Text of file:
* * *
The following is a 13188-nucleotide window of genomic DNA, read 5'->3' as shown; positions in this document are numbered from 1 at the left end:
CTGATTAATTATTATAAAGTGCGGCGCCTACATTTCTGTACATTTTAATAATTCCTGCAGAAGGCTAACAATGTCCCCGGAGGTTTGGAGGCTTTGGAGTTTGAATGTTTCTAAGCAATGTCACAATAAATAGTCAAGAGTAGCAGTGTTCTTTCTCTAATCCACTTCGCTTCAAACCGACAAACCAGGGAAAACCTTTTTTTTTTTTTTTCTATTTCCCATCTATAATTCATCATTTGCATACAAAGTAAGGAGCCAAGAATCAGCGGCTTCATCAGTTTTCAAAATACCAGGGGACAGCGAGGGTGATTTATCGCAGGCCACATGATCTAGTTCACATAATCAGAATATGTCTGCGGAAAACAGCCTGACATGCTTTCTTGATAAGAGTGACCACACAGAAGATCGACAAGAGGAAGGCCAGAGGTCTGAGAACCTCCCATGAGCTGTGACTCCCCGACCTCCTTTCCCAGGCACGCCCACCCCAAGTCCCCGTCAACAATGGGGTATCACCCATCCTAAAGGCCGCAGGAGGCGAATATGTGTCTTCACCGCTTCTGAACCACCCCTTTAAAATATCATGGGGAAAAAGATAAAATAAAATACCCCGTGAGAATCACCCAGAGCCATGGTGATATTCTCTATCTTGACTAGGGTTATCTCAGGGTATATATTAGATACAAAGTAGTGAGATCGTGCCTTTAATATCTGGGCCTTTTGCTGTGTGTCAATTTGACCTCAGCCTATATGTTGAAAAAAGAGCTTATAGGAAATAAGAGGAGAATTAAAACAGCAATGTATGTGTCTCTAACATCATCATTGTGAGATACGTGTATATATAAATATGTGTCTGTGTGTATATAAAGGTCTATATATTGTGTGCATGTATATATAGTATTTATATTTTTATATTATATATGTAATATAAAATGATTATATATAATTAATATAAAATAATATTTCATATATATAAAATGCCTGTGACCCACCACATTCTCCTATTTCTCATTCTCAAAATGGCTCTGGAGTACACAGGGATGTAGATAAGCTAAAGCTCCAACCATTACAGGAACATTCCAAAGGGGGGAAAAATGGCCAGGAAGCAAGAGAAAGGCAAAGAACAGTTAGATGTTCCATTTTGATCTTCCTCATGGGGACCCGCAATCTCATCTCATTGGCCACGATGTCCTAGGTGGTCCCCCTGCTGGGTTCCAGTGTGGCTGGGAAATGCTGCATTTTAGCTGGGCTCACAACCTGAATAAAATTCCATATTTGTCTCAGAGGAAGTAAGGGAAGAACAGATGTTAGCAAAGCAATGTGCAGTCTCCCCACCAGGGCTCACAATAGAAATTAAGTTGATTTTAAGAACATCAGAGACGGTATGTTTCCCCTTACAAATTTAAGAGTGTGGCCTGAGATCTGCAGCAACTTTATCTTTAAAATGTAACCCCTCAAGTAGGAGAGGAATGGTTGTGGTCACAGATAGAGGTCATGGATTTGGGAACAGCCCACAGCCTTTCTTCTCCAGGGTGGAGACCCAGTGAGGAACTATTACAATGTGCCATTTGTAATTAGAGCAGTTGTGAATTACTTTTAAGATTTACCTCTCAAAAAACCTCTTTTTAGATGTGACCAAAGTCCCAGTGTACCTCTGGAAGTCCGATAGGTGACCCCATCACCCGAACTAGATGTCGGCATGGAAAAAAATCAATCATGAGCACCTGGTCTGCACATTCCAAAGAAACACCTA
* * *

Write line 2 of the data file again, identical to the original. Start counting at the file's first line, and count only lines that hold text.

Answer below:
CTGATTAATTATTATAAAGTGCGGCGCCTACATTTCTGTACATTTTAATAATTCCTGCAGAAGGCTAACAATGTCCCCGGAGGTTTGGAGGCTTTGGAGTTTGAATGTTTCTAAGCAATGTCACAATAAATAGTCAAGAGTAGCAGTGTTCTTTCTCTAATCCACTTCGCTTCAAACCGACAAACCAGGGAAAACCTTTTTTTTTTTTTTTCTATTTCCCATCTATAATTCATCATTTGCATACAAAGTAAGGAGCCAAGAATCAGCGGCTTCATCAGTTTTCAAAATACCAGGGGACAGCGAGGGTGATTTATCGCAGGCCACATGATCTAGTTCACATAATCAGAATATGTCTGCGGAAAACAGCCTGACATGCTTTCTTGATAAGAGTGACCACACAGAAGATCGACAAGAGGAAGGCCAGAGGTCTGAGAACCTCCCATGAGCTGTGACTCCCCGACCTCCTTTCCCAGGCACGCCCACCCCAAGTCCCCGTCAACAATGGGGTATCACCCATCCTAAAGGCCGCAGGAGGCGAATATGTGTCTTCACCGCTTCTGAACCACCCCTTTAAAATATCATGGGGAAAAAGATAAAATAAAATACCCCGTGAGAATCACCCAGAGCCATGGTGATATTCTCTATCTTGACTAGGGTTATCTCAGGGTATATATTAGATACAAAGTAGTGAGATCGTGCCTTTAATATCTGGGCCTTTTGCTGTGTGTCAATTTGACCTCAGCCTATATGTTGAAAAAAGAGCTTATAGGAAATAAGAGGAGAATTAAAACAGCAATGTATGTGTCTCTAACATCATCATTGTGAGATACGTGTATATATAAATATGTGTCTGTGTGTATATAAAGGTCTATATATTGTGTGCATGTATATATAGTATTTATATTTTTATATTATATATGTAATATAAAATGATTATATATAATTAATATAAAATAATATTTCATATATATAAAATGCCTGTGACCCACCACATTCTCCTATTTCTCATTCTCAAAATGGCTCTGGAGTACACAGGGATGTAGATAAGCTAAAGCTCCAACCATTACAGGAACATTCCAAAGGGGGGAAAAATGGCCAGGAAGCAAGAGAAAGGCAAAGAACAGTTAGATGTTCCATTTTGATCTTCCTCATGGGGACCCGCAATCTCATCTCATTGGCCACGATGTCCTAGGTGGTCCCCCTGCTGGGTTCCAGTGTGGCTGGGAAATGCTGCATTTTAGCTGGGCTCACAACCTGAATAAAATTCCATATTTGTCTCAGAGGAAGTAAGGGAAGAACAGATGTTAGCAAAGCAATGTGCAGTCTCCCCACCAGGGCTCACAATAGAAATTAAGTTGATTTTAAGAACATCAGAGACGGTATGTTTCCCCTTACAAATTTAAGAGTGTGGCCTGAGATCTGCAGCAACTTTATCTTTAAAATGTAACCCCTCAAGTAGGAGAGGAATGGTTGTGGTCACAGATAGAGGTCATGGATTTGGGAACAGCCCACAGCCTTTCTTCTCCAGGGTGGAGACCCAGTGAGGAACTATTACAATGTGCCATTTGTAATTAGAGCAGTTGTGAATTACTTTTAAGATTTACCTCTCAAAAAACCTCTTTTTAGATGTGACCAAAGTCCCAGTGTACCTCTGGAAGTCCGATAGGTGACCCCATCACCCGAACTAGATGTCGGCATGGAAAAAAATCAATCATGAGCACCTGGTCTGCACATTCCAAAGAAACACCTA